Kigelia africana

Botanical Name: Kigelia africana (Lam.) Benth.

Synonym:                     K. pinnata (Jacq) DC.

Common Name:        Sausage Tree

Plant Family:              Bignoniaceae

Origin:                            Africa

References:                  Coates Palgrave p.1013, Storrs p.163, Venter p.198. S.A. No. 678, Zimb. No. 1035

Description:  A medium to large tree, semi-deciduous, many branched, with a dense rounded crown and long peduncles hanging from the branches. It occurs at low altitudes in open woodland and riverine fringes. Bark is pale and smooth, leaves are rough. Flowers are in long pendulous sprays of 5 – 12 flowers, a deep velvety red, with a yellow vein on outside. The fruit is also pendulous on a long stalk, up to 1 m long, in the shape of a sausage, grey and rounded at the end, also up to 1 m long and very heavy.

Features of Particular Interest:  Flowers and fruit.

Height and Spread:  Up to 25m in height and 20m spread.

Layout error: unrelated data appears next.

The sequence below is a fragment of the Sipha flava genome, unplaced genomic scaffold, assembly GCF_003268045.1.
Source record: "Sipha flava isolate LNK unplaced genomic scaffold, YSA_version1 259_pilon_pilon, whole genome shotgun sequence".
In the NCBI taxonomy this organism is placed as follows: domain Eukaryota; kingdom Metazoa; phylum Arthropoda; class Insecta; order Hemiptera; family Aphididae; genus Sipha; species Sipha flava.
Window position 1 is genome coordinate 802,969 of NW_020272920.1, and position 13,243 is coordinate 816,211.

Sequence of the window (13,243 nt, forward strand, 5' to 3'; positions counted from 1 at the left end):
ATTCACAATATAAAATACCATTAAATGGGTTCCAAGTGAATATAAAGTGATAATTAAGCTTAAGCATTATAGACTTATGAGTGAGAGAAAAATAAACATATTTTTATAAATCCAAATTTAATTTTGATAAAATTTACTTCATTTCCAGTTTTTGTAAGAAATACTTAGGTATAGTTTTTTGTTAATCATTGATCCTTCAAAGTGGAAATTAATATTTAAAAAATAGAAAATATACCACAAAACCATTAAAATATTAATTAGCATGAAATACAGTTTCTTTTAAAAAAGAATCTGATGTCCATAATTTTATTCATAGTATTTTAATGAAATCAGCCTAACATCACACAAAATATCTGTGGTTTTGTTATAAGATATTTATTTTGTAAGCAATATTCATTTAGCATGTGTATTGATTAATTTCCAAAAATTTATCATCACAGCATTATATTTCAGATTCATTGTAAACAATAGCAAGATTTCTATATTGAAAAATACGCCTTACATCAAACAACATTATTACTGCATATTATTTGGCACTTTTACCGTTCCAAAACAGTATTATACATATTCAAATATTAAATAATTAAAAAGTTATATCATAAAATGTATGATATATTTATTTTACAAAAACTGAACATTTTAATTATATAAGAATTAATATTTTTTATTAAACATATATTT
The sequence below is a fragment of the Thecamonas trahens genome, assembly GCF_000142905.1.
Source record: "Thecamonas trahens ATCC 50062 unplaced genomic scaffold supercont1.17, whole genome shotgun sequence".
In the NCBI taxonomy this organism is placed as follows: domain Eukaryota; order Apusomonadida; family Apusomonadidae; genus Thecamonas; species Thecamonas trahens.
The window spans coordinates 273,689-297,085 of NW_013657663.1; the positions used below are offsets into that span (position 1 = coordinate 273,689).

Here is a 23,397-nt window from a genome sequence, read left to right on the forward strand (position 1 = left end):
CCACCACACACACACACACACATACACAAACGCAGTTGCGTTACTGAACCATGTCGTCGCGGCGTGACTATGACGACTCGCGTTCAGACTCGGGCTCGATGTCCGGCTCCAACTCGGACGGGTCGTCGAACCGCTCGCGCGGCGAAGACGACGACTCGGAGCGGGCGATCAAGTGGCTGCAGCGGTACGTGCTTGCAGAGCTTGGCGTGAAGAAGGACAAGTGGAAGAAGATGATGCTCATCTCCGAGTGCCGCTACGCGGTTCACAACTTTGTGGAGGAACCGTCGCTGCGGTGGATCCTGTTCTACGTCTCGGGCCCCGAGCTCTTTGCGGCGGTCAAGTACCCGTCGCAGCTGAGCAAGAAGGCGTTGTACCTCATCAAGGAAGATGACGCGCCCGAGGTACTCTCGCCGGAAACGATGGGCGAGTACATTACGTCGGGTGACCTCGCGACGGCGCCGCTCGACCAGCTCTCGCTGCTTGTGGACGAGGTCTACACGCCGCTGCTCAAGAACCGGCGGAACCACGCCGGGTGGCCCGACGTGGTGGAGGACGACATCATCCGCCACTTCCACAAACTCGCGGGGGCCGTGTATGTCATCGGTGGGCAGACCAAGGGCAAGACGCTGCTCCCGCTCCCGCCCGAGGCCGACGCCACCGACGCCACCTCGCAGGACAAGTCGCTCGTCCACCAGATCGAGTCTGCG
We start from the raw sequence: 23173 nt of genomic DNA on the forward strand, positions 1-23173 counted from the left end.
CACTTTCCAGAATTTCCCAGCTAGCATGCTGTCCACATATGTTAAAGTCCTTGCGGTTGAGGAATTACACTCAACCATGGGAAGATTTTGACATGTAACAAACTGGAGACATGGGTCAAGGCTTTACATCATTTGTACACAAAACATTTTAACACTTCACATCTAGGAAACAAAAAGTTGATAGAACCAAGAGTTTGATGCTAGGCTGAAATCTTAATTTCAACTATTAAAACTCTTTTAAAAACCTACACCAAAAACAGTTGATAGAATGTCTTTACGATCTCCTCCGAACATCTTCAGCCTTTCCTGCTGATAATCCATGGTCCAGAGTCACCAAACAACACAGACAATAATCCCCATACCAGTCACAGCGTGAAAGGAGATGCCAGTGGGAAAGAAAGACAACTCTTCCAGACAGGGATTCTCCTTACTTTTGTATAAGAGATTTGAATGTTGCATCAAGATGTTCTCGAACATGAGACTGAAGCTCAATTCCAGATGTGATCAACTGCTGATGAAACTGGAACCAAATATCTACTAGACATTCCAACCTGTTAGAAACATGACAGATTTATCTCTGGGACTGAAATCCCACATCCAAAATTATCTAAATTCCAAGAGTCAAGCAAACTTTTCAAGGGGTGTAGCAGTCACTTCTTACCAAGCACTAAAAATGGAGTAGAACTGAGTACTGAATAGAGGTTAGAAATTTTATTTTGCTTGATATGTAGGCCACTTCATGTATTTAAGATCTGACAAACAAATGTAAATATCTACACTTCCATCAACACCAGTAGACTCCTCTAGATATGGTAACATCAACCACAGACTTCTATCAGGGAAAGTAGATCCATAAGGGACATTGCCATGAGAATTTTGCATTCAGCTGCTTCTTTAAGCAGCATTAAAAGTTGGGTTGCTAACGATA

Periods of Interest:

Leaf:  All year round.

Flowering:  August to November.

Fruiting:  December to June.


Soil and Moisture:  Occurs commonly on alluvial soils.

Aspect:  Plant in open sun or semi-shade.

Hardiness:  Not frost resistant but if protected for the first two years from cold winds they will survive. .

Maintenance and Pruning:  Growth rate about 1m a year in warmer areas. It can reach tree proportions in 4 -5 years, although sometimes slower.

Propagation:  From seed in September.

Problems and Drawbacks:  Tends to loose its leaves and is non-descript when young especially in winter.

Use and Associated Plants:  The sausages and flowers are eaten by game and domestic stock, Elephants and bush pigs will often eat the fruit. A dressing for sores and ulcers can be made from the flesh of the fruit, and it is also known for its possible medicine for skin cancer. The sausage tree makes a good shade tree, casting dense shade. It is a good street tree It also makes a good specimen tree in a park in warmer areas. It has a fairly invasive root system. It is a good bonsai specimen. But it is NOT good for car parks or camping under!

Notes: A protected tree in SA. There is a sausage tree at the point where Zimbabwe, Zambia and Namibia’s Caprivi Strip meet at Kazangula. Dr David Livingston pitched camp there just before he saw Victoria Falls for the first time, and he carved his initials in the trunk.